For on-device integration testing we have started to use Cavy, and so far it has filled the gap between our Jest tests and E2E tests nicely. We do still have a small suite of Appium E2E tests, but we rarely add new ones due to the cost to write and maintain them.
What were the biggest Challenges?
Developers new to mobile will also have to learn about native iOS and Android development, as React Native doesn’t completely shield you from it in our experience.
Living Further Away from Native
Using new flashy platform-specific stuff from Apple or Google can require finding third-party libraries or writing a React Native wrapper for it yourself. You don’t always get them for free, at least not quickly.
Additionally, cross-platform UI development requires some level of genericism, and, to be honest, compromise at times.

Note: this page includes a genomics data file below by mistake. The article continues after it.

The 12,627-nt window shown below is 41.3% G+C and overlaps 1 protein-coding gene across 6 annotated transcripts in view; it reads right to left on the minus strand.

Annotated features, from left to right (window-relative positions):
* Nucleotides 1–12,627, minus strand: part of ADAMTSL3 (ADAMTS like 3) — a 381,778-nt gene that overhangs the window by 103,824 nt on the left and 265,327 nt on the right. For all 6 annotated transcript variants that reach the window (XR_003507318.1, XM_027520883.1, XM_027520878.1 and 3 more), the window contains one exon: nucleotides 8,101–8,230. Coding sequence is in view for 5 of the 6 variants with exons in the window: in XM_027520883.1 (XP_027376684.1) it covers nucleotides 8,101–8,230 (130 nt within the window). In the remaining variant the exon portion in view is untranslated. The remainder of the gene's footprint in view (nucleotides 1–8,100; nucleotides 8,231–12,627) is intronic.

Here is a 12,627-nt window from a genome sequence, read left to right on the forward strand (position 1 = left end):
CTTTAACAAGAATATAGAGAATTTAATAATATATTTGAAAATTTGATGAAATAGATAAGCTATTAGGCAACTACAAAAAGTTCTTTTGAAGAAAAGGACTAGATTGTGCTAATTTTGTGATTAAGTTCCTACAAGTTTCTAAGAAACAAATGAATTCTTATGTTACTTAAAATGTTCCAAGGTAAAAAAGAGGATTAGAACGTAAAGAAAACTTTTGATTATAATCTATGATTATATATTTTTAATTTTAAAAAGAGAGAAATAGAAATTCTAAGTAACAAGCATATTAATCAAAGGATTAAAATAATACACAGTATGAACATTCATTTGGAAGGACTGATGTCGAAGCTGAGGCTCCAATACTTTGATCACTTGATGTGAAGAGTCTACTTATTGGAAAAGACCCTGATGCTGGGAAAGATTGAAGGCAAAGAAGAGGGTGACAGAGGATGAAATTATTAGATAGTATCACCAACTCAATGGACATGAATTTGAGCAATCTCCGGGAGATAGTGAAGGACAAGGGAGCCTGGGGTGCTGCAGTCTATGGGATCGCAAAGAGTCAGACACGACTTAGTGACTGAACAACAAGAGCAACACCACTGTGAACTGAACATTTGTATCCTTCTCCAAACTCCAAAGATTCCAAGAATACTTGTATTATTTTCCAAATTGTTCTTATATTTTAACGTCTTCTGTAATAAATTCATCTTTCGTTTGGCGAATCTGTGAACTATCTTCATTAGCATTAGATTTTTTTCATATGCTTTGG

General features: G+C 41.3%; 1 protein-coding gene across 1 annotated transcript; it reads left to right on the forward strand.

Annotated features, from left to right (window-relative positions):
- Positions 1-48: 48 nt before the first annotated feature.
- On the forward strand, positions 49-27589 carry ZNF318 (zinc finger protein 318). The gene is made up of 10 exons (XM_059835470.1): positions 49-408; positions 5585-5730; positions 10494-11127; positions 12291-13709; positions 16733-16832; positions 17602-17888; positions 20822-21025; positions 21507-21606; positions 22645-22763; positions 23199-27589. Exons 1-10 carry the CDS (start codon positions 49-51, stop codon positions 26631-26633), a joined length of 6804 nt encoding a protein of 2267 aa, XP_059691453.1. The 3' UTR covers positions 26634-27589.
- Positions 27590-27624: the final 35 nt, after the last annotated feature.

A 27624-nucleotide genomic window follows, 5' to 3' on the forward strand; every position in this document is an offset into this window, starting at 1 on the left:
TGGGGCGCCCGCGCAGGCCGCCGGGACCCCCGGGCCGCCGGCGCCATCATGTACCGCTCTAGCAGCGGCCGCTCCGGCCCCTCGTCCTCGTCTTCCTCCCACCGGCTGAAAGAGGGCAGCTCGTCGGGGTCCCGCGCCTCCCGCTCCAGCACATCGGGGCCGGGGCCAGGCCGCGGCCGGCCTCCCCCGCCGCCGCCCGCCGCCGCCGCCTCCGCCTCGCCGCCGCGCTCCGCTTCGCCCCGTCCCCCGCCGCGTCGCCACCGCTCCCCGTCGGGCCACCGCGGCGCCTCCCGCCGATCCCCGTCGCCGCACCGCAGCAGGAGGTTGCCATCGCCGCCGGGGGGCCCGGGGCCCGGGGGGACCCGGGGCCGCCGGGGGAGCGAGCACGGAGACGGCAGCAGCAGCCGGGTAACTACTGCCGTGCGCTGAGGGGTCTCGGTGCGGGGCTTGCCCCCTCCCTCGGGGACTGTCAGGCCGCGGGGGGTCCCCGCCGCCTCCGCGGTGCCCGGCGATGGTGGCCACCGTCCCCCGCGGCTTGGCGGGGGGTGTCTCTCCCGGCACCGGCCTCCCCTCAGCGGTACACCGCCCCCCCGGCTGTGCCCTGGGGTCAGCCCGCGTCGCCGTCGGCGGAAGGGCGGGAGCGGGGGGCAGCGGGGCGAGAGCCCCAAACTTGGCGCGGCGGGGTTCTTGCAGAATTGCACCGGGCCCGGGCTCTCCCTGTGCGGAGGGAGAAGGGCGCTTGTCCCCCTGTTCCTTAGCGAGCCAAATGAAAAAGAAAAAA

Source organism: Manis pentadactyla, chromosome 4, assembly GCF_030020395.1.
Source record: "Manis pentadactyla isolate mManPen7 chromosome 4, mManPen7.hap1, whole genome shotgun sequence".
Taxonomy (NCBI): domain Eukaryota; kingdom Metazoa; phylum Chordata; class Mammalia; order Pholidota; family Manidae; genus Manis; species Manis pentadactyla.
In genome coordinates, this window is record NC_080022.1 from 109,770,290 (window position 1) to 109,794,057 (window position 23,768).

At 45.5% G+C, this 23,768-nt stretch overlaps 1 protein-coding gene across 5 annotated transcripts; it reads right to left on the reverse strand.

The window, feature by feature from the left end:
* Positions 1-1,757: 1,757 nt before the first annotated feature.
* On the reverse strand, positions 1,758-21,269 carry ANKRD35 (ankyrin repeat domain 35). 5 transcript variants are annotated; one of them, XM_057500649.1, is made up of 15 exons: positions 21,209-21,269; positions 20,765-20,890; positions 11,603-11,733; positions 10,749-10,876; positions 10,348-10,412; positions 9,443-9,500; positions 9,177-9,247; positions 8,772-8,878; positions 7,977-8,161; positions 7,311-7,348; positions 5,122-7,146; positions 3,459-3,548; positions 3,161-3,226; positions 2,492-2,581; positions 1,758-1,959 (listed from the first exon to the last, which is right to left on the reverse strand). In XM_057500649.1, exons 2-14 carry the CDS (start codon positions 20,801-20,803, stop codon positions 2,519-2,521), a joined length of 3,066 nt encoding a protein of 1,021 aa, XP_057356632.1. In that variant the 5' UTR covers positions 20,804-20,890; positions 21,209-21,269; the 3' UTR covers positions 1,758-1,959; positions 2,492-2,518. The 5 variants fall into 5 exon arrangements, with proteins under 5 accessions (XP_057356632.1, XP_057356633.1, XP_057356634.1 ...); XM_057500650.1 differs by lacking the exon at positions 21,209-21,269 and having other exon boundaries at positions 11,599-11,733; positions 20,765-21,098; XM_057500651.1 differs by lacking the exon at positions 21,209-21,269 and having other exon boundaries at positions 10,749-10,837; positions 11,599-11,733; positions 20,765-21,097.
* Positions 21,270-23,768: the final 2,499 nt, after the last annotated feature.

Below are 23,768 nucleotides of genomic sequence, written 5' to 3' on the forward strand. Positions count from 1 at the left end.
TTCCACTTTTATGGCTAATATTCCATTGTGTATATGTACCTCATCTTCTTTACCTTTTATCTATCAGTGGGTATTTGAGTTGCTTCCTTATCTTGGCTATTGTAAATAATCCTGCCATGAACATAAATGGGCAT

This is something worth accepting rather than fighting. Use third-party libraries where you can and try to keep things less complex. When you want the latest and greatest platform-specific feature allow some time for the community to support it, or support the community by filing issues and submitting PRs. Doing these things will let you share a lot more code and you will be leaning on React Native’s strengths.
There is no first-party navigation functionality built into React Native, and the closest thing is react-navigation. Which is a great library and we make heavy use of it, but it has struggled at times to seamlessly accommodate new things like the iPhone X notch and display cutouts on Android. We have invested a lot of time fixing issues here. It does seem like things have improved over time, but navigation is so fundamental to building a mobile app of any complexity that as a framework React Native feels incomplete without support for it.